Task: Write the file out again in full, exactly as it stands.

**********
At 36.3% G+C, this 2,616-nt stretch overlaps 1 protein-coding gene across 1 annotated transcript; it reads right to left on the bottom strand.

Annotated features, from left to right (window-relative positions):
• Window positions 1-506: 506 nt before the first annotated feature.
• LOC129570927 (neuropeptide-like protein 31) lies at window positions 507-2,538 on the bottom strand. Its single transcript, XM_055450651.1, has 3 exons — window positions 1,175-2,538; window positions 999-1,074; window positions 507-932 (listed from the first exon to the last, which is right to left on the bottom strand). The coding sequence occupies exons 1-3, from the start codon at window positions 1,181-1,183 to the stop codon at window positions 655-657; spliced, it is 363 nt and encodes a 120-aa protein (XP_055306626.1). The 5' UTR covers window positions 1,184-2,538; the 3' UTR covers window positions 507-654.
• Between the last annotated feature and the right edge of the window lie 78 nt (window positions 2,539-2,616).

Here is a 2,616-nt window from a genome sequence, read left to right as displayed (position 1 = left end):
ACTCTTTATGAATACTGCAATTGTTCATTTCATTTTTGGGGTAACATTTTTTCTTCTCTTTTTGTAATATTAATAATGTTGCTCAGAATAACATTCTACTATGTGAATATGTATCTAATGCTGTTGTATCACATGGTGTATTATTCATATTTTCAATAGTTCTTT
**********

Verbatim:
At 36.3% G+C, this 2,616-nt stretch overlaps 1 protein-coding gene across 1 annotated transcript; it reads right to left on the bottom strand.

Annotated features, from left to right (window-relative positions):
• Window positions 1-506: 506 nt before the first annotated feature.
• LOC129570927 (neuropeptide-like protein 31) lies at window positions 507-2,538 on the bottom strand. Its single transcript, XM_055450651.1, has 3 exons — window positions 1,175-2,538; window positions 999-1,074; window positions 507-932 (listed from the first exon to the last, which is right to left on the bottom strand). The coding sequence occupies exons 1-3, from the start codon at window positions 1,181-1,183 to the stop codon at window positions 655-657; spliced, it is 363 nt and encodes a 120-aa protein (XP_055306626.1). The 5' UTR covers window positions 1,184-2,538; the 3' UTR covers window positions 507-654.
• Between the last annotated feature and the right edge of the window lie 78 nt (window positions 2,539-2,616).

Here is a 2,616-nt window from a genome sequence, read left to right as displayed (position 1 = left end):
ACTCTTTATGAATACTGCAATTGTTCATTTCATTTTTGGGGTAACATTTTTTCTTCTCTTTTTGTAATATTAATAATGTTGCTCAGAATAACATTCTACTATGTGAATATGTATCTAATGCTGTTGTATCACATGGTGTATTATTCATATTTTCAATAGTTCTTT